What’s for Dinner?
A no-fail recipe
-Michael Krondl, spicehistory.net
Like so many of life’s challenges, the solution to the perfect roast chicken can be resolved by shopping. Yes, shopping. Buy a good chicken and you’re half way there. What I mean by this is a real chicken: plump and pink. A bird that has had the good fortune to run around a little, preferably outside. Almost every supermarket across the country now sells these free-range birds. And if they’re organic, so much the better. It means they’re not full of pesticides and antibiotics. Whatever you do, avoid those yellow birds whose skin has looks they’ve been smeared with too much budget tanning cream. They’re cheaper, I know, and we’re in a recession, but if you knew how they were raised you wouldn’t flinch paying that extra dollar a pound for a free-range chicken. And when it comes to flavor and texture, there’s no contest.
So much for the hard part.
You’ll need about 2 hours, from start to finish to roast a 3 to 4 pound chicken, though only about 5 minutes will involve you doing something. First thing, take the chicken out of the fridge. Second preheat the oven to about 450 degrees. That will take about 20 minutes. While you’re waiting, take the little packet of giblets out of the chicken and do with them what you will. Then rub the chicken all over with salt and pepper, maybe a half teaspoon of each and then with a couple of tablespoons olive oil or some softened butter if you want to emulate Julia Child. Then cross the bird’s legs and tie them with a little cotton twine.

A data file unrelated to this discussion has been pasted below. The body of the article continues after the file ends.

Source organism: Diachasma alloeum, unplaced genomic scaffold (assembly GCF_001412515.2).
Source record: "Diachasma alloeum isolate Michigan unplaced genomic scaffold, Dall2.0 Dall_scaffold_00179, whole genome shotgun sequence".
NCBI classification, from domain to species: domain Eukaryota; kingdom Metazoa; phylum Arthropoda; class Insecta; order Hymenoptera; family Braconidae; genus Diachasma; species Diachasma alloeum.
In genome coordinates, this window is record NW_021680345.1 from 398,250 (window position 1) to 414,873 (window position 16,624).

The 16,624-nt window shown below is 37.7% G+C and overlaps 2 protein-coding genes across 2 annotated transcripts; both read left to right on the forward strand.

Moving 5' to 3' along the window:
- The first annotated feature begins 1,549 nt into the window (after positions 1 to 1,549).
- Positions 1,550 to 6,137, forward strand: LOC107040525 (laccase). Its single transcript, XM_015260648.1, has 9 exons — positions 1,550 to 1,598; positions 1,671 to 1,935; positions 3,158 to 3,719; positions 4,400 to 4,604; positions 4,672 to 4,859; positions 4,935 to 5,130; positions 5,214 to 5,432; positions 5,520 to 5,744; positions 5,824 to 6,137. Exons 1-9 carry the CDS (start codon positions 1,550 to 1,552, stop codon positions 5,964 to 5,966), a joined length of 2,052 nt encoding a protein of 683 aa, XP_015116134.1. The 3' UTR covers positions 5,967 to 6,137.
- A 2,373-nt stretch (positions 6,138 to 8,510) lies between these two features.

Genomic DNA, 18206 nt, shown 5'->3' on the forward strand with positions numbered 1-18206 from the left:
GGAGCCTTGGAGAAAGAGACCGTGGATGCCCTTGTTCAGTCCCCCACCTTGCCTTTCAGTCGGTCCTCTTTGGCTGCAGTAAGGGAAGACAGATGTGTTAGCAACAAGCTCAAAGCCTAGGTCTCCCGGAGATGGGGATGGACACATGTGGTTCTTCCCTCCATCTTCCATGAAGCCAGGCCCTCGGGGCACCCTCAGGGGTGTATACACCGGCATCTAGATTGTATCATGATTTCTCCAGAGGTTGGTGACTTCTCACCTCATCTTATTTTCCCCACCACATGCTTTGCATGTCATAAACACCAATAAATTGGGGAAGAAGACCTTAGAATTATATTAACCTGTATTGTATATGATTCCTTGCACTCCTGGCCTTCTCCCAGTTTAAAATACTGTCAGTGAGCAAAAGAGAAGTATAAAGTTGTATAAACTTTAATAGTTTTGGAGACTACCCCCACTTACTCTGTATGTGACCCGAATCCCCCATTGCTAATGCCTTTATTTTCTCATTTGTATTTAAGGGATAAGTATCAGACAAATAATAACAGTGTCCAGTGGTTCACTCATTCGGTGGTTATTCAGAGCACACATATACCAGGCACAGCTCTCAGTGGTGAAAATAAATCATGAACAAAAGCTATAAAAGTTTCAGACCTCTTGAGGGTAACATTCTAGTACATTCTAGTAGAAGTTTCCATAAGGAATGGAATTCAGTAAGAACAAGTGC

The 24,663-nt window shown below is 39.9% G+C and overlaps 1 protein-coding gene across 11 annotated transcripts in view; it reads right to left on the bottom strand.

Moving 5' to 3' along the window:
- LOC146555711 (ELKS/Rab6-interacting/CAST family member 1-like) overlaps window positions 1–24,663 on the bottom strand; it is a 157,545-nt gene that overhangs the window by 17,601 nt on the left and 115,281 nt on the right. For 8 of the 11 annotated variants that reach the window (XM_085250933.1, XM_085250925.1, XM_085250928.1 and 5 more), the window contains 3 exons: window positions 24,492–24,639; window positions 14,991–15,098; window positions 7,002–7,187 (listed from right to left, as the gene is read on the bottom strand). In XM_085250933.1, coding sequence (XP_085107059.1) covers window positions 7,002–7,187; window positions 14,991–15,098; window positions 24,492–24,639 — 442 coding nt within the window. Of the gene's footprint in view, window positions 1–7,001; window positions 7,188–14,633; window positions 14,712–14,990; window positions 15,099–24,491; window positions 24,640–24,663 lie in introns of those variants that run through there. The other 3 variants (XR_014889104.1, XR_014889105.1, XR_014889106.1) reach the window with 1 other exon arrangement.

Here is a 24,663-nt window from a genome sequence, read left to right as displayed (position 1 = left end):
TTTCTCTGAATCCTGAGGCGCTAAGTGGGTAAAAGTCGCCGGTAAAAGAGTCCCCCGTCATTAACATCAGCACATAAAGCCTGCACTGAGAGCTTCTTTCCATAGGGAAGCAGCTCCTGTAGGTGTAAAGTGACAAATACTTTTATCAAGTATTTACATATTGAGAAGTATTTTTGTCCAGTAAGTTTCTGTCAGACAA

Now, set the bird breast-side-up on a roasting rack, in a roasting pan, and place in the middle of the oven with the legs to the rear. (The back of the oven is usually a little hotter so the dark meat cooks faster.) The chicken will take about an hour to roast. The easiest way to test it is to pick up the bird with a big fork and see if the juices coming out of the cavity are pink. If they’re clear or brown then you’re in business.
The next step is critical. Put the bird breast-side-down on a serving platter and let it sit at least 10 minutes. This allows the juices to run to the breast to make it nice and moist. While it’s resting you can pour off any fat from the roasting pan and pour in about a half-cup of chicken broth. Bring this to a boil and scrape the bottom to get the tasty brown bits. This is your gravy – or jus, as they call it in fancy restaurants. Finally, carve your chicken and serve. There’s probably enough there to feed three or four.